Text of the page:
But the one main element that had to be created digitally? The bear, of course, as no real bears were present on set. “Cokie” was physically acted by Allan Henry, a veteran of the ‘Planet of the Apes’ movies who got extra education in his art by Andy Serkis. “Allan knew how to walk as a quadruped, which requires special prosthetics and looks like it’s backbreaking. And he also had to throw people around.”

With the reference footage of Henry on set in the can, Weta Digital stepped in to bring the animal to virtual life. “The bear was as photorealistic, Nat Geo documentary style as we could make it, but when it got into the cocaine, that was the little magic sprinkle dust we could but on it and get away with a couple of things,” says Banks. “But nearly everything that you see, all the behavior is based on a reference from real bears. I’ll let you in on a secret, though, some of the references are sun bears and not black bears. Sun bears have the most facial expressions and are the happiest seeming bears!”

Another big touchstone for the director? Steven Spielberg’s work in the likes of ‘Jaws’ and, particularly, ‘Jurassic Park.’ “Those were films that I referenced when I talked about making this movie early on,” explains Banks. “When you see a bear across a field, you don’t immediately think to run away, you think they look cuddly. Spielberg did such a good job of taking that sense of wonder and awe at seeing something and then turning it into horror that it could eat you. That was the feeling that I wanted to get out of the audience with this movie.”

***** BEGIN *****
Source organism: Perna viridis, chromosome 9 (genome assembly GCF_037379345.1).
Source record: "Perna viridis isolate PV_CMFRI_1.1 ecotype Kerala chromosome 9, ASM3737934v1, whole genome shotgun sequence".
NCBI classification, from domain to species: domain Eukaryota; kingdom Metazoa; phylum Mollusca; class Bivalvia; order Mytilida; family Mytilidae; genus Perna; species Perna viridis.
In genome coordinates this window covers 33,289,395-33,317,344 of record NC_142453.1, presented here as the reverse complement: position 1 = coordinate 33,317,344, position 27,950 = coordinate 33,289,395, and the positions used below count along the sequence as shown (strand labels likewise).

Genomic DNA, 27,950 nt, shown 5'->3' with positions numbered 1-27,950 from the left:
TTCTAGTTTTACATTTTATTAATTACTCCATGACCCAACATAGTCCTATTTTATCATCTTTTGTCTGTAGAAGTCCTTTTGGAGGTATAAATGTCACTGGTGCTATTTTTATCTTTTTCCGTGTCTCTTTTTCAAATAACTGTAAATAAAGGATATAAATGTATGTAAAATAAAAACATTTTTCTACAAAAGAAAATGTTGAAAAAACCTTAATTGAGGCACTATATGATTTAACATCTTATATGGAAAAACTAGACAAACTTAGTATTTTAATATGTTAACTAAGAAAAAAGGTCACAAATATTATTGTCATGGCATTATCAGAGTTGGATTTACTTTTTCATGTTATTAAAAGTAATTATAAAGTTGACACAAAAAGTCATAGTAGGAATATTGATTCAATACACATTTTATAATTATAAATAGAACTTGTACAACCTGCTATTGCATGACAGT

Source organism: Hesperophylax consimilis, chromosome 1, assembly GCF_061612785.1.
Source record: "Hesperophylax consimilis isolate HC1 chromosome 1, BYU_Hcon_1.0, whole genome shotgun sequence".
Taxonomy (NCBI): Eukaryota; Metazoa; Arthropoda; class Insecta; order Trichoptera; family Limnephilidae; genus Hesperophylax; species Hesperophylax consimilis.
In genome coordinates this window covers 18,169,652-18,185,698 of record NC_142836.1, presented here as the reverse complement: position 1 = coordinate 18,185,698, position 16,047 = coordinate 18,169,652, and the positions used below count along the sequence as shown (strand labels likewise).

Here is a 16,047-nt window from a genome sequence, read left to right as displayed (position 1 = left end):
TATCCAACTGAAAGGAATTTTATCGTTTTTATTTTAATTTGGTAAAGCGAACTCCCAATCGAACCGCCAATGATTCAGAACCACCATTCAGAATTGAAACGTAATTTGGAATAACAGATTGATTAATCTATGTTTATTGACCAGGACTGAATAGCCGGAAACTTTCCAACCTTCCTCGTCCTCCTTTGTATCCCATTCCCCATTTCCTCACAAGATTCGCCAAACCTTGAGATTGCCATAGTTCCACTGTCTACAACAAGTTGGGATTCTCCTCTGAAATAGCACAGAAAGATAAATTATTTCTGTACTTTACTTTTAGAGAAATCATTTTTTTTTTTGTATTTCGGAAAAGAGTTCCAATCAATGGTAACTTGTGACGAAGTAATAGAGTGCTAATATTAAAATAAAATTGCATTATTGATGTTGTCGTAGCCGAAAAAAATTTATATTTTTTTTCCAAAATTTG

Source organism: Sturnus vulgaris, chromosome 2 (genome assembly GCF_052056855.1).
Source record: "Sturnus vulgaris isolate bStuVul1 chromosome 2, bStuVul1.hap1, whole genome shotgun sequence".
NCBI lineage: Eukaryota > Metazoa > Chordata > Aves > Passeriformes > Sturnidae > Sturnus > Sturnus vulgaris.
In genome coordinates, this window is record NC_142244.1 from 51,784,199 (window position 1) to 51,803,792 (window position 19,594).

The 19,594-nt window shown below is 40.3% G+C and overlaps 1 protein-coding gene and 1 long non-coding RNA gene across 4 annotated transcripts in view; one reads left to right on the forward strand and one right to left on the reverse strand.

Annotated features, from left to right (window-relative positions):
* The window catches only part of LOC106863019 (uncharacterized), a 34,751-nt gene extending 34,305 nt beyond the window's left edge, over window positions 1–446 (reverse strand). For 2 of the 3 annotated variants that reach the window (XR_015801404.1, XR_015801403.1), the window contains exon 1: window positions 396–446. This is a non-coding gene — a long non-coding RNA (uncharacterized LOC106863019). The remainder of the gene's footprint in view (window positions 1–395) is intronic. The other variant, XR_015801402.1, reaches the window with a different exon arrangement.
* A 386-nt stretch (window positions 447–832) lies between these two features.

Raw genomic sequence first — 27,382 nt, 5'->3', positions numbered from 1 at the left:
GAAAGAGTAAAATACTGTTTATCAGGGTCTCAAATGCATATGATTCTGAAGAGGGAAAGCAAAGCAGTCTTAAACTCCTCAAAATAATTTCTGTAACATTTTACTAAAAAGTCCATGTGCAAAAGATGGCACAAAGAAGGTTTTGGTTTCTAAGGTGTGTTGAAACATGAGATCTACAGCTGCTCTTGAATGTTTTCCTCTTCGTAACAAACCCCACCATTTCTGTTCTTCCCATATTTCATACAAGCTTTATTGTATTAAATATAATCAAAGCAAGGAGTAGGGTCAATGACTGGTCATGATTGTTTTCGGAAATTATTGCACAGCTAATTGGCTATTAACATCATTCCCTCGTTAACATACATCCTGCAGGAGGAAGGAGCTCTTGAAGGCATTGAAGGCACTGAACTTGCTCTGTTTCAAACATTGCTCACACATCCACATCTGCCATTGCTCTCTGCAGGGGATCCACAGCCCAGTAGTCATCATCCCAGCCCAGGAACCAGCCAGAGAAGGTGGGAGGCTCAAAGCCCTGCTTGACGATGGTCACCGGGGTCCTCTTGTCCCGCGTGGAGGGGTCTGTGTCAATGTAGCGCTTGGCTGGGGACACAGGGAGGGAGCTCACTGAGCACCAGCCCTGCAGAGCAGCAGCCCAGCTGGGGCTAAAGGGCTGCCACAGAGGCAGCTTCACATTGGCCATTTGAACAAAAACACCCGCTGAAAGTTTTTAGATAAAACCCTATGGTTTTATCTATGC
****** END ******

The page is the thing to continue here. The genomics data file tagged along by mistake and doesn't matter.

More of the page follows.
Director Elizabeth Banks on the set of 'Cocaine Bear.'

Director Elizabeth Banks on the set of 'Cocaine Bear.'

And yet there was also the sense of wanting to show respect to the real-life bear, who after all was simply a victim in a scheme driven by the increasingly dubious “war on drugs” of the 1980s. Growing up in the era, Banks was all too aware of the D.A.R.E. program, and catchphrases such as “crack is wack”, and looked to offer some social commentary in the film buried under all the running, screaming and bear action. “It was really upsetting to me that this bear was collateral damage in the ‘war’,” she says. “I wanted to show the bear’s revenge story.”

As for the clip, we were treated to an extended version of the scene glimpsed in a couple of moments in the trailer, where emergency medical personnel show up to a ranger station that has been ravaged by the bear––with the animal still inside. What follows is pure chaos, culminating in a bear-on-ambulance chase and Margo Martindale’s injured ranger swearing up a storm.

Banks sees this as a mini ‘Fast & Furious’ scene, albeit one with a twist. “One car is a bear, and the other is an ambulance being driven by an idiot.” If that’s not enough to get you to see the movie, we don’t know what is.

‘Cocaine Bear’ will be bounding into theaters on February 24th.

‘Cocaine Bear’ will be open in theaters on February 24th.

‘Cocaine Bear’ will be open in theaters on February 24th.